How old is your car? Here’s a few telling signs

Most people aren’t familiar with the many ways in which you can check the age of your car. There are more than you may think, and believe it or not, it’s actually a pretty handy thing to know! For example, if you’re looking to sell your car privately, or through one of our online car auctions, knowing the age of your car plays a key role when setting a valuation for it.

We know you want to get the best price for your car when you choose to sell through our online auction site. Here at RAW2K, we’re the UK's premier online car auction website, and we sell thousands of used, salvage and seized vehicles in our daily and weekly auctions.

So, here’s how to determine the age of your car - and get the very best price.

Registration year or manufacture year?

First of all, it’s worth knowing the difference between your vehicle’s ‘registration year’, and its ‘manufacture year’. It’s not uncommon for a number of weeks to go by after a car leaves the production line, before it’s registered with a dealer. This is where the differentiation between the registration year and manufacture year comes into play.

For example, say a car was manufactured in Germany in December of 2007, but didn’t get to a UK dealership until January 2008 - that means the registration year will be 2008, but the manufacture year will be 2007.

How to figure out the age of your car with your number plate

There are a few different ways to check how old your car is, but the quickest way is by looking at the number plate. This is a great way of determining your vehicle’s registration year, but there are a few things to keep in mind when examining your reg number. Mainly, the system upon which cars are registered in the UK has changed over the years, so we’ll break down the most common format for you.

Millennium registration - these were issued from 2001 onwards and follow a format of 2 letters, 2 numbers, then 3 letters. This is the most common form of registration you’ll see on the roads today - for example: AB51 ABC or AB02 ABC.

Basically, the numbers indicate the vehicle’s year of registration, and number plates in this format are issued every 6 months here in the UK (in March and September). However, this is where things start to get a bit complicated - the two numbers represent the year in which the car was registered, but it’s not as simple as 01 represents 2001 and so on. Full lists of the multiple number variations can be found online but to illustrate our point - a number plate with the variation “51” is representative of a car that was registered in September 2001, but a plate with the variation “02” is representative of a vehicle that was registered in March 2002.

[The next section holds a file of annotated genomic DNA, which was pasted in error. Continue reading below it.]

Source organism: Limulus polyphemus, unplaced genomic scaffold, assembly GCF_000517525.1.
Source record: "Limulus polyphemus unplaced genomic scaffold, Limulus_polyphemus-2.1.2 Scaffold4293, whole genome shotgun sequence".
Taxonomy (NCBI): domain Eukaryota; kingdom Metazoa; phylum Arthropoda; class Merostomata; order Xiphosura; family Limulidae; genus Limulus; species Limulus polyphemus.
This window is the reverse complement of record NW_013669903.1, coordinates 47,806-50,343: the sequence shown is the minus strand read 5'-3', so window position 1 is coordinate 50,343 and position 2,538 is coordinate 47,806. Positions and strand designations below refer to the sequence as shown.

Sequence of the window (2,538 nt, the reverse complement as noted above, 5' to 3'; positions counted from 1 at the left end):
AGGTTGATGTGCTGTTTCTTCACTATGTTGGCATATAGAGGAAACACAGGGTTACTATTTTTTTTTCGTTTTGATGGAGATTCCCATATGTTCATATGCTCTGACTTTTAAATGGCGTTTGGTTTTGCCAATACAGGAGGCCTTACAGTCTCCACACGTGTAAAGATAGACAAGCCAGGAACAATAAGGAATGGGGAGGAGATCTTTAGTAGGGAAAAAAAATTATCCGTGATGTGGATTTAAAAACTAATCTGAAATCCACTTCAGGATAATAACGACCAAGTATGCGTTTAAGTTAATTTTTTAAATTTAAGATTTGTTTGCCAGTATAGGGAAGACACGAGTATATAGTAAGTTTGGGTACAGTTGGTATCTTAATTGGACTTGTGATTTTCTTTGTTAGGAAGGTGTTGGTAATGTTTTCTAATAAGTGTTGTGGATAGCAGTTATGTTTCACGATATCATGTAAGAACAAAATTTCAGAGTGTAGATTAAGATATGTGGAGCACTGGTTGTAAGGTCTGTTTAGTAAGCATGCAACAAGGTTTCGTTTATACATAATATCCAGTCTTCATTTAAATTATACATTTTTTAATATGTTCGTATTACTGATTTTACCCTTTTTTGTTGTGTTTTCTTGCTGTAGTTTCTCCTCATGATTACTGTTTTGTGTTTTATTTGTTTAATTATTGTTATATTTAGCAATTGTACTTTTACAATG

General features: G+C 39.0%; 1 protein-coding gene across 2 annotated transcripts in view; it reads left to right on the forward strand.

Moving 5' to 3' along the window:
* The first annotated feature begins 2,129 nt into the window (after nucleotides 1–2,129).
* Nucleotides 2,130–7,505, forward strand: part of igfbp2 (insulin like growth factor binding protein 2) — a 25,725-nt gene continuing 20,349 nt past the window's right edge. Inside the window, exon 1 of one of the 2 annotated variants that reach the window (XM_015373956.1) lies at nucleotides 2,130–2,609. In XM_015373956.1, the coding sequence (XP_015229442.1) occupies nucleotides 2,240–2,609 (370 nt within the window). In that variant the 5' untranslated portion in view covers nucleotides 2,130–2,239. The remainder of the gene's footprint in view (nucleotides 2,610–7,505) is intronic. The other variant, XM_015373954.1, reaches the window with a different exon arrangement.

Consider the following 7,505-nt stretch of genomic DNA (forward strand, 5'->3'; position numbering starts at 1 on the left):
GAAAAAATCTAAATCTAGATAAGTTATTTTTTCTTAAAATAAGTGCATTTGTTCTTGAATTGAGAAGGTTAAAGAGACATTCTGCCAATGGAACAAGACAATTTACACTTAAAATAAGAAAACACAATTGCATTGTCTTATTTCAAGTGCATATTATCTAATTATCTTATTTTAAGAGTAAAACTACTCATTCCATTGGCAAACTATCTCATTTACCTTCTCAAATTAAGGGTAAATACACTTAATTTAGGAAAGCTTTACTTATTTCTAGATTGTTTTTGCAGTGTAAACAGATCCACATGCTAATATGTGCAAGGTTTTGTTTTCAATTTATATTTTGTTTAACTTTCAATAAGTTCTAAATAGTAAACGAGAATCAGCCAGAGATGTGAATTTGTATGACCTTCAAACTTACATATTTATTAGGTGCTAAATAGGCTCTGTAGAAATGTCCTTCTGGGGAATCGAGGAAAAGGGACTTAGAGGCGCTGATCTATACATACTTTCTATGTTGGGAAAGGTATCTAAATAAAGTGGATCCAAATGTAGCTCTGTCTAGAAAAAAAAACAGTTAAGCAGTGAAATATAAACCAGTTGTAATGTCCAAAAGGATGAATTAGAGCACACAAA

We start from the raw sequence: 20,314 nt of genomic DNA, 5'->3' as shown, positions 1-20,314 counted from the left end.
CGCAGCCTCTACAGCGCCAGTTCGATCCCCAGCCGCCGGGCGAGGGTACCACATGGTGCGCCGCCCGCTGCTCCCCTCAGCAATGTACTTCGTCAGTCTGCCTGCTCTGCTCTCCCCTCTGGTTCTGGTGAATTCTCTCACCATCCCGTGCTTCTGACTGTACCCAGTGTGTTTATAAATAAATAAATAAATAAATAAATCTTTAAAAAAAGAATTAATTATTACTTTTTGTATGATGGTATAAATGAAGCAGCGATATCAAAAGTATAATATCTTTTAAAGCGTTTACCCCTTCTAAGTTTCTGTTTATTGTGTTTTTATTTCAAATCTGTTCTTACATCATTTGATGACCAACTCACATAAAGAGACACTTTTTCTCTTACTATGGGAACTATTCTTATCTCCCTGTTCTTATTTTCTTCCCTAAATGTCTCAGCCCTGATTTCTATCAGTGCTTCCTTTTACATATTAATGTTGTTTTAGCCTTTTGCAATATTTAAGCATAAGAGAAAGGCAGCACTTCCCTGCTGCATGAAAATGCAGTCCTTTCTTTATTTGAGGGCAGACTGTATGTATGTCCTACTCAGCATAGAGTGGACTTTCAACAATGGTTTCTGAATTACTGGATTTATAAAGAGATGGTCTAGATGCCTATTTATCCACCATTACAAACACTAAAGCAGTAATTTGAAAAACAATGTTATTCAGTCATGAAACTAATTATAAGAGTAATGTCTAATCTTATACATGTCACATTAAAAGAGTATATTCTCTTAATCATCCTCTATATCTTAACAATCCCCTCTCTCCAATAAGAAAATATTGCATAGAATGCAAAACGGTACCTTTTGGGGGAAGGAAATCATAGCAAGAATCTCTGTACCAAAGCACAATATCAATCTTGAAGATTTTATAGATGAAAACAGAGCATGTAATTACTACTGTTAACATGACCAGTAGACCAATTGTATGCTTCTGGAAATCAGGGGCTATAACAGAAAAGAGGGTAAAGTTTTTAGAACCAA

Check your vehicle registration document (V5C)

If you decide against trying to decode your number plate, then you can always dig out your vehicle paperwork and check your V5C. This form is issued by the DVLA, and shows who is responsible for registering and taxing your vehicle. This document will have a section titled ‘Vehicle Details’, which will include the full vehicle registration date.

Use your VIN (Vehicle Identification Number)

Just in case you’re in need of another method, you can also find your Vehicle Identification Number in your vehicle logbook, under the ‘vehicle details’ section. If you’ve lost your V5C, don’t worry - you can also locate the VIN plate on your car, and it can normally be found in a clear section of the glass at the bottom of your windscreen. Plus, it’s sometimes stamped on a metal plate that you can find in the engine bay of your car.

So, once you’ve identified your 17-digit VIN, you’ll have to locate the 10th character. In most cases, this character will almost always tell you the date that the car was manufactured. This figure will be correct 99% of the time, but if you’re still unsure, we’d recommend speaking to the original dealer that supplied your car, as they’ll be able to confirm the year it was manufactured.

So, whether you’re new to the world of online car auctions or not, here at RAW2K we make it really simple for you to sell your salvage car. Once you’ve confirmed the age of your vehicle, you can set a starting price, and you’re ready to go! Our online car auctions list thousands of used, salvaged and seized vehicles every week. So if you’re just a hobbyist or a full time professional mechanic, why not take a look around, and see what you can find?